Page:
At the request of actress girlfriend Charlize Theron, actor Sean Penn is getting rid of 65 guns, Fox 411 reported Tuesday. The guns will be melted down into a sculpture to be made by “artist” Jeff Koons, the report advises.
Theron’s aversion to guns results from a terrible personal tragedy, her mother killing her father.* That’s an unimaginable horror to most of us, and it’s a natural reaction to be sympathetic. Respect for freedom requires we accept that personally living “gun free” is her choice and her right. Even so, her high profile makes it fair to point out those convictions haven’t stopped her from wielding firearms for glamor, excitement and profit in her movies, such as 2005’s “Aeon Flux” (see embedded video, above). And when the day’s filming is done, like many elites, Theron can afford to rely on the best bodyguards money can rent, something those of lesser means considering making a similar personal choice might want to keep in mind.
Penn is another story altogether. Aside from the fact that, as a zealous “progressive” he has supported outright communist tyrants (which should hardly be a surprise coming from someone who advocates conservatives being committed to mental institutions by executive order), this is a guy who obtained an almost-impossible-to-get (for “ordinary people”) concealed carry permit -- resulting in his allowing more weapons to be “put on the streets” in gun-hating in Berkeley, of all places. And while government enforcers in New Orleans were busy neutralizing the dreaded Konie menace in her own home, Penn was reportedly free to walk the streets open-carrying a shotgun.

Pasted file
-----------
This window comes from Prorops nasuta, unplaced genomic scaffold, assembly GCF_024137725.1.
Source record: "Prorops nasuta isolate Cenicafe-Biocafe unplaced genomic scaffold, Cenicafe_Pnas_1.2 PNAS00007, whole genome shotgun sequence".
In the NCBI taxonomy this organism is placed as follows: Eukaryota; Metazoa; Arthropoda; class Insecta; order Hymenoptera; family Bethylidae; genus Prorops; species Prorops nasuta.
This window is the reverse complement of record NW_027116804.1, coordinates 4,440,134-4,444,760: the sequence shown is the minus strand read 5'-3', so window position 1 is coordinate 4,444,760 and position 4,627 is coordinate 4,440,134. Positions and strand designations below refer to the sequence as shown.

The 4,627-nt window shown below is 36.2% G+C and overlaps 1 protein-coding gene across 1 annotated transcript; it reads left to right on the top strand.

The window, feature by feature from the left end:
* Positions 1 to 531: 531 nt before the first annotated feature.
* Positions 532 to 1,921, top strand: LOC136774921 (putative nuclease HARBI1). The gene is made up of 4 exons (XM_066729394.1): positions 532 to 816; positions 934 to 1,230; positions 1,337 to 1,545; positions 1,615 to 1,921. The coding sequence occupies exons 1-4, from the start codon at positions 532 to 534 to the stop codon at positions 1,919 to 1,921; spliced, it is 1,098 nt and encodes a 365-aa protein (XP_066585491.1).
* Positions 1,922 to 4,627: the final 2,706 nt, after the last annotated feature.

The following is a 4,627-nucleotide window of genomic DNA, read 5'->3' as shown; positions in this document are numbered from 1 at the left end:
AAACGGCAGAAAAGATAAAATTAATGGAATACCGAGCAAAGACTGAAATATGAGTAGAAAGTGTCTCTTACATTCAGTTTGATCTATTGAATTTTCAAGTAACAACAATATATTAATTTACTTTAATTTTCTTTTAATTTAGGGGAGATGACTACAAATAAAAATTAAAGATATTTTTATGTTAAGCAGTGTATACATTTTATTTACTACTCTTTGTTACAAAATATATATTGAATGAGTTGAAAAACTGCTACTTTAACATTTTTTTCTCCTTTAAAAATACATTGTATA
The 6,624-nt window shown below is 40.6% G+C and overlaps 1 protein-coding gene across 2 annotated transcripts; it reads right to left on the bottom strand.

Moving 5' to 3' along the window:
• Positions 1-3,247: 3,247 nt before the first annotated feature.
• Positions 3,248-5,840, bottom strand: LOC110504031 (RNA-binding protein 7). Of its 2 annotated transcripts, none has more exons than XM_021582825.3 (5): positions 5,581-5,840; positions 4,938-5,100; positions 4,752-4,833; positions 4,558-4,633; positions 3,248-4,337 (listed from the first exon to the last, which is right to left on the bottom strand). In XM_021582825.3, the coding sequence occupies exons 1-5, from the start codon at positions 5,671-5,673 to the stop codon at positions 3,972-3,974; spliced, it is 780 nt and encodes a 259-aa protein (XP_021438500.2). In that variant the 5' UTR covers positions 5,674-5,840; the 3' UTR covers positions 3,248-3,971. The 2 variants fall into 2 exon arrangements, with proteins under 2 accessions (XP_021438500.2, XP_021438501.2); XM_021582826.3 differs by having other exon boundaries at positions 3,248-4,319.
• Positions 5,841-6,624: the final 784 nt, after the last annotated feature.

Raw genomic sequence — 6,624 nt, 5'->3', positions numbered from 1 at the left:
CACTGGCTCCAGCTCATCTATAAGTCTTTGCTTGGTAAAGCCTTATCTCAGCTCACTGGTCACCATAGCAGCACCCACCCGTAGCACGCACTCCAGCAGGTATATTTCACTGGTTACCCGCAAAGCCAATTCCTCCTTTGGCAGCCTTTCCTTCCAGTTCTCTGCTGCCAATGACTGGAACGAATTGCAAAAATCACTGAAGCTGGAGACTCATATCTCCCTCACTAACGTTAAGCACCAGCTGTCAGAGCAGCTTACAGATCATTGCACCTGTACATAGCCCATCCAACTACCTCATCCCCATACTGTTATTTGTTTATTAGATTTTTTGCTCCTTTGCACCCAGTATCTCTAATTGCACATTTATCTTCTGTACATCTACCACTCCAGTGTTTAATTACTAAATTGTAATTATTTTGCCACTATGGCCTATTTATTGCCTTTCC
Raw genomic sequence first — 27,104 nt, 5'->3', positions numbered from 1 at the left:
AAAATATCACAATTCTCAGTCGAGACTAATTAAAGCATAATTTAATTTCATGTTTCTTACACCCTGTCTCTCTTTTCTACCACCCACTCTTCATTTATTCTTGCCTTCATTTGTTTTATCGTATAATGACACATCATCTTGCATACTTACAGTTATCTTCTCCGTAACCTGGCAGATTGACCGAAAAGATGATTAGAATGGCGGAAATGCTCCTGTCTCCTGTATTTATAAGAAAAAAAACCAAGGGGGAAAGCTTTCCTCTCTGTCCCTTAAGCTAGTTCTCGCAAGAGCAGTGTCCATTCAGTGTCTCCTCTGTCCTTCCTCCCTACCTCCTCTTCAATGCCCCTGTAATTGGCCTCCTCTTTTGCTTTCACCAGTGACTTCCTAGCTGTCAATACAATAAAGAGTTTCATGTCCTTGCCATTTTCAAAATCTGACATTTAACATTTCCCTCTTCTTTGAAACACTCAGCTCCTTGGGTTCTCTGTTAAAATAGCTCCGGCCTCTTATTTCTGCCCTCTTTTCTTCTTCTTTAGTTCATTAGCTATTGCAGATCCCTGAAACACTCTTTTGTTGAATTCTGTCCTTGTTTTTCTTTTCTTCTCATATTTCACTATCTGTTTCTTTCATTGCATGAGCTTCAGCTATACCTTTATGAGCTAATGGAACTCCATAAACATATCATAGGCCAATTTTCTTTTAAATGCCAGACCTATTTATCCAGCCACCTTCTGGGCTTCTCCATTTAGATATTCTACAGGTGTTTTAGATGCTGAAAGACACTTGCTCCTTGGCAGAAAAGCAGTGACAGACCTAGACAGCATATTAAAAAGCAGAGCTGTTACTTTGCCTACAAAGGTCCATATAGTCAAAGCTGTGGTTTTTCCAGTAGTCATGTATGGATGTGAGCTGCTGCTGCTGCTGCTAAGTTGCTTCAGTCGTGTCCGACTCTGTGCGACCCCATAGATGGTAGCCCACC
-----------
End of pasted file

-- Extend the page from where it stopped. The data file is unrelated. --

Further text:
What Penn is even doing with guns in the first place is a mystery, if the reports are true that when partnered with Madonna, he tied her to a chair and beat her up with a baseball bat.
The Lautenberg amendment prohibition on gun ownership applies to those convicted of misdemeanor domestic violence, and according to the New York Daily News, “Penn was also charged with felony domestic assault during his marriage to Madonna. He pleaded to a misdemeanor.”
Was that report in a major metropolitan newspaper accurate, and if so, is Penn a prohibited person, or have his legally-recognized gun rights been restored? How? Those would seem to be fair questions to explore.
It also makes it fair to ask if Piers Morgan, who bid $1.3 million for the proposed Penn gun sculpture, supports enforcing Lautenberg against all who are caught up in its net, which would demand prosecution of Penn if the law has been broken -- for each occurrence. And it removes all pretenses that winning $1.4 million bidder Anderson Cooper might make about being objective when “reporting” on the gun issue.
Knowing that California has been rated as the top state by the Brady Campaign for its gun laws, how Penn was able to pass the background checks to amass and keep a collection of 65 guns and also maintain a concealed carry permit is worth understanding, particularly to see if there’s anything that those who aren’t comparably privileged could also do to protect their rights. And how he can lawfully transfer his guns to artist Koons’ studio in New York City, with its own set of requirements and permits and prohibitions, is also something worth learning. But the logistics of that aside, how Penn is able to participate in any of this without incriminating himself is unclear.
That will be interesting to try to find out, not that any “Authorized Journalists” will, and certainly not Morgan or Cooper. But, per Penn, it’s going to happen.
“Koons will decommission [and] render inactive all of my cowardly killing machines,” he pledged.
Whether that means he thinks guns themselves are cowardly -- or just gun owners who are conservative and ought to be committed to institutions by executive order -- remains unclear. Still, it’s telling that a man who reportedly beat up a woman would inject that element into the discussion.
Not that Penn has to worry about his own safety, even without guns, when all he needs do when he wants armed protection after a night on the town is pick up the phone and order a police escort.
* Article corrected -- initially said "father killed mother." While it was ruled self-defense, the link shows not all in the family accept that version of the incident.
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